PSA levels are measured when screening for prostate cancer, monitoring disease progression, and monitoring patient response to prostate cancer treatment.
Specific prostate antigen (PSA) is a glycoprotein found only in the prostate epithelium. Measurement of PSA is considered a reliable indicator of prostate cancer. Older men usually have slightly higher normal PSA values. However, a PSA value greater than 4 ng/mL is considered high and further investigation is needed. It is also important to note that the upward trend in PSA value levels is also assessed. Even if the PSA value is within normal limits, an increase of at least 0.75 ng/mL per year (high rate of PSA change) is considered abnormal and should be investigated. Additional diagnostic tests include a digital rectal exam, an ultrasound scan, and possibly a prostate biopsy.
The total PSA consists of the free PSA and the bound PSA. The rate of free PSA is lower in men with prostate cancer than in men without cancer, because catabolic tumor activity and rapid prostate cancer metabolic rate increase serum PSA without a proportional increase in the level of free PSA. Examination of free PSA involves measuring both free and total PSA and then calculating their proportion. This test is recommended for men with a negative digital rectal exam, accompanied by an elevated level of total PSA. It may help by providing guidance on the selection of patients who need a prostate biopsy, especially when total PSA levels are between 4 and 10 ng/mL.
Prostate-specific antigen measurement is a reliable indicator for prostate cancer detection. The majority of increases in PSA are attributed to benign prostatic hypertrophy, which increases PSA but not more than 10 ng/mL and also produces higher ratios of free to total PSA. Although 70% of men with elevated PSA values do not have prostate cancer, when values are above 50 ng/mL, PSA is 98.5% accurate in predicting that a prostate biopsy will be positive for cancer.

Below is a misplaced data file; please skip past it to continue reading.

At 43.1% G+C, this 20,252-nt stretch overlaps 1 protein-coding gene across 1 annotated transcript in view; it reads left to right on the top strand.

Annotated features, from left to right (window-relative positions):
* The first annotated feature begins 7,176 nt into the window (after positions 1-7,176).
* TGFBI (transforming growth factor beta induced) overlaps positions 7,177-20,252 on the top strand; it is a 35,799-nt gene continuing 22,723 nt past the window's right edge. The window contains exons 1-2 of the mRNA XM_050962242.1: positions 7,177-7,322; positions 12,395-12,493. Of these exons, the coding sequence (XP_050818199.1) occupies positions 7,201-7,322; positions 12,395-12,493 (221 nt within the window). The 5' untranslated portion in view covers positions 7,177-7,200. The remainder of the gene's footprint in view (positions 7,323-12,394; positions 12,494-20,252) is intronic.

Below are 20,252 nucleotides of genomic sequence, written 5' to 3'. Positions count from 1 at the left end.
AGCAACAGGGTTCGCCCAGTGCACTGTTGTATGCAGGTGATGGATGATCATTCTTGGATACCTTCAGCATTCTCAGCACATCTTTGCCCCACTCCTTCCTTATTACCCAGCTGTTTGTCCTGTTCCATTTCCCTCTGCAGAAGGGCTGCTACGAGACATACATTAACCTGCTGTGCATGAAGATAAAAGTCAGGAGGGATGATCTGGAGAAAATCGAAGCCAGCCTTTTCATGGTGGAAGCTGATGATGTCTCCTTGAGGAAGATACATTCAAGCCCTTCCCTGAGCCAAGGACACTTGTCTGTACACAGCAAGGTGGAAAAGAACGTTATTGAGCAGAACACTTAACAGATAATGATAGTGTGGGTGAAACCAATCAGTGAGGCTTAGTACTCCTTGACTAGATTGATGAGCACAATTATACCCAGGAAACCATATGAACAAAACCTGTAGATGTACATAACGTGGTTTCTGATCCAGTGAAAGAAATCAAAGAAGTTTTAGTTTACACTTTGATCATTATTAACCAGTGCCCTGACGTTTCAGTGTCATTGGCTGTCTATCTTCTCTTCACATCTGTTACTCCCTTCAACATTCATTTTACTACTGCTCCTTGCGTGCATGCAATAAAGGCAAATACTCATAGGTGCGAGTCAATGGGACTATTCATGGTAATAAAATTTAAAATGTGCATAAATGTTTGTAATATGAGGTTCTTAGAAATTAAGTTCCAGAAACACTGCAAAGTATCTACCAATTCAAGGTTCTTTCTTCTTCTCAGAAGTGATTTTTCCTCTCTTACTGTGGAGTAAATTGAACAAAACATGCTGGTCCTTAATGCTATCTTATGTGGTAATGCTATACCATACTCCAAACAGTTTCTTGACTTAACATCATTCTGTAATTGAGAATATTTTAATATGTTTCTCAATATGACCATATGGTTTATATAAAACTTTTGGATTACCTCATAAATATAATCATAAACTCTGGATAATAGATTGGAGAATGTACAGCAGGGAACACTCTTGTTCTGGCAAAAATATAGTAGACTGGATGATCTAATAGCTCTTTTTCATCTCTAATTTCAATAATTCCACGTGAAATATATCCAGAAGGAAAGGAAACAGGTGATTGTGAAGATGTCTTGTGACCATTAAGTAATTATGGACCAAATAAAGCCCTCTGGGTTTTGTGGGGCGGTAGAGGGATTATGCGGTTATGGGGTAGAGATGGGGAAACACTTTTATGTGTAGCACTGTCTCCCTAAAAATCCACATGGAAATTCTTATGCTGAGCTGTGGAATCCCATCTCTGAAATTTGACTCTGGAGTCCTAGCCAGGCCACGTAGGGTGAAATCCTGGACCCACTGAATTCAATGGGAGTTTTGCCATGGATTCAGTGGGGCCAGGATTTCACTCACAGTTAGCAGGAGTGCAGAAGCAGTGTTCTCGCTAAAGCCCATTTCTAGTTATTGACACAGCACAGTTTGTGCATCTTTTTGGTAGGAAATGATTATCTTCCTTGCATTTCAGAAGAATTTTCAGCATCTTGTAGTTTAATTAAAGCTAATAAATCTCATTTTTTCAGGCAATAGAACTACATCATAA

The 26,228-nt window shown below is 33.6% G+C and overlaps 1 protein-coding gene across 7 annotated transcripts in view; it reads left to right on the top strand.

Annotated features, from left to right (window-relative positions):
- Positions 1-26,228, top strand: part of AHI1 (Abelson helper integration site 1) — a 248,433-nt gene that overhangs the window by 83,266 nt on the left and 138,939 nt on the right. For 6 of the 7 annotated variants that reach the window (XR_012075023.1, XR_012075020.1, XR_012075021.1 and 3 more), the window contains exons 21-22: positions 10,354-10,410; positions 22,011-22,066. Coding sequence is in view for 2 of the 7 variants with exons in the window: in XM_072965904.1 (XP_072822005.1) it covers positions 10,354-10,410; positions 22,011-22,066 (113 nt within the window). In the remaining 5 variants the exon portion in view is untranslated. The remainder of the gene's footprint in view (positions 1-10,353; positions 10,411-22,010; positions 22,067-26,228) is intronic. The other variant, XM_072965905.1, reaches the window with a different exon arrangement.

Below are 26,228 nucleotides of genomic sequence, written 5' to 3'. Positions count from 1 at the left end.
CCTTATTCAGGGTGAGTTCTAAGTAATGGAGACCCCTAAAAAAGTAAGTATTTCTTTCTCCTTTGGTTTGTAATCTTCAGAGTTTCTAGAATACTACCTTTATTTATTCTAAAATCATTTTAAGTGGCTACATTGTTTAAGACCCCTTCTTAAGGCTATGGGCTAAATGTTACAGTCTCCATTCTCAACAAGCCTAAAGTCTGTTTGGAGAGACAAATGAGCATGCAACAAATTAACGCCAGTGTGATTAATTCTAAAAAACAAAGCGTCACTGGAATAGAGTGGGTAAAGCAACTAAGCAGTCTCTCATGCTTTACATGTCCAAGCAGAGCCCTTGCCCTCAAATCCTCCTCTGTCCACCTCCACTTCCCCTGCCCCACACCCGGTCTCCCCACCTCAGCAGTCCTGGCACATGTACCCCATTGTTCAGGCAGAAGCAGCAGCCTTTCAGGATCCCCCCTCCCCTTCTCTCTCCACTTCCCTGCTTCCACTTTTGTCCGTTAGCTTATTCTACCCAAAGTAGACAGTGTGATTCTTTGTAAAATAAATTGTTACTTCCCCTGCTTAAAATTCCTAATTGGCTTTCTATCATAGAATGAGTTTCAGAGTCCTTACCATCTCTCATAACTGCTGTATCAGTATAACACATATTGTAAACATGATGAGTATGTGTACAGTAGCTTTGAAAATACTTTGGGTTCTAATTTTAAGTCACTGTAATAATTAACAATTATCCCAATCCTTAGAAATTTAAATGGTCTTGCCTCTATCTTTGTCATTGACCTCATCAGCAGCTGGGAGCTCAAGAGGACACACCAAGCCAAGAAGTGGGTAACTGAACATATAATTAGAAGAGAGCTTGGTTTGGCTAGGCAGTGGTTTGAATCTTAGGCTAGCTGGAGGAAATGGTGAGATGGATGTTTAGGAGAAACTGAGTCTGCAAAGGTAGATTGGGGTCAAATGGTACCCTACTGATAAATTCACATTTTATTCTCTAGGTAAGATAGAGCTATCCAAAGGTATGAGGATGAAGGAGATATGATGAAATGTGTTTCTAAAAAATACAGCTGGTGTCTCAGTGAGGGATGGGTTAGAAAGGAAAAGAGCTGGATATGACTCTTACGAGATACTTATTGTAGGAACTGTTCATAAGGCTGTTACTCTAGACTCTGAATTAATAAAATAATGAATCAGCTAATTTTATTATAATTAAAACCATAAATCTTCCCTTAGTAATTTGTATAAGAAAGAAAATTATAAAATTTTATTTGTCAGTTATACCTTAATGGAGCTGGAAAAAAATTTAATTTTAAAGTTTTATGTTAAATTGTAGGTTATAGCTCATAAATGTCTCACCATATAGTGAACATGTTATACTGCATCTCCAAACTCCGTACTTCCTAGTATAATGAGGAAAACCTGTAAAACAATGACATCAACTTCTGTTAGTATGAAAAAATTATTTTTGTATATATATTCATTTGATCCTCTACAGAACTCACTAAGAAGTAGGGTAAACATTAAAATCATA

Prostate-specific antigen measurement helps differentiate, classify and identify tumors, preoperative monitoring, postoperative therapeutic interventions, or cytotoxic drug therapy, and in assessing tumor response to various treatment protocols. It may serve as an indicator of the success of total prostatectomy in prostate cancer.
PSA is a more stable molecule than prostate acid phosphatase, an older biomarker of prostate health monitoring, with no daily fluctuations.
Possible Interpretations of Pathological Values
- Increase: Benign prostate hypertrophy (levels up to 10 ng/mL), cirrhosis, impotence, osteoporosis, prostate cancer, prostate infarction, prostate needle biopsy, prostatitis, pulmonary embolism, renal osteopathy, transurethral resection, medical manipulations inside the urethra, urinary retention. Herbal or natural remedies containing: Dendranthema morifolium, Ganoderma lucidum, Isatis indigotica, Panax pseudo-ginseng, Rabdosia rubescens.
- Decrease: Medications: Finasteride (reduces levels by 50%). Herbal or natural remedies containing Glycyrrhiza uralensis, Scutellaria baicalensis, Serenoa repens.
Laboratory test results are the most important parameter for the diagnosis and monitoring of all pathological conditions. 70%-80% of diagnostic decisions are based on laboratory tests. The correct interpretation of laboratory results allows a doctor to distinguish "healthy" from "diseased".
Laboratory test results should not be interpreted from the numerical result of a single analysis. Test results should be interpreted in relation to each individual case and family history, clinical findings, and the results of other laboratory tests and information. Your personal physician should explain the importance of your test results.
At Diagnostiki Athinon we answer any questions you may have about the test you perform in our laboratory and we contact your doctor to get the best possible medical care.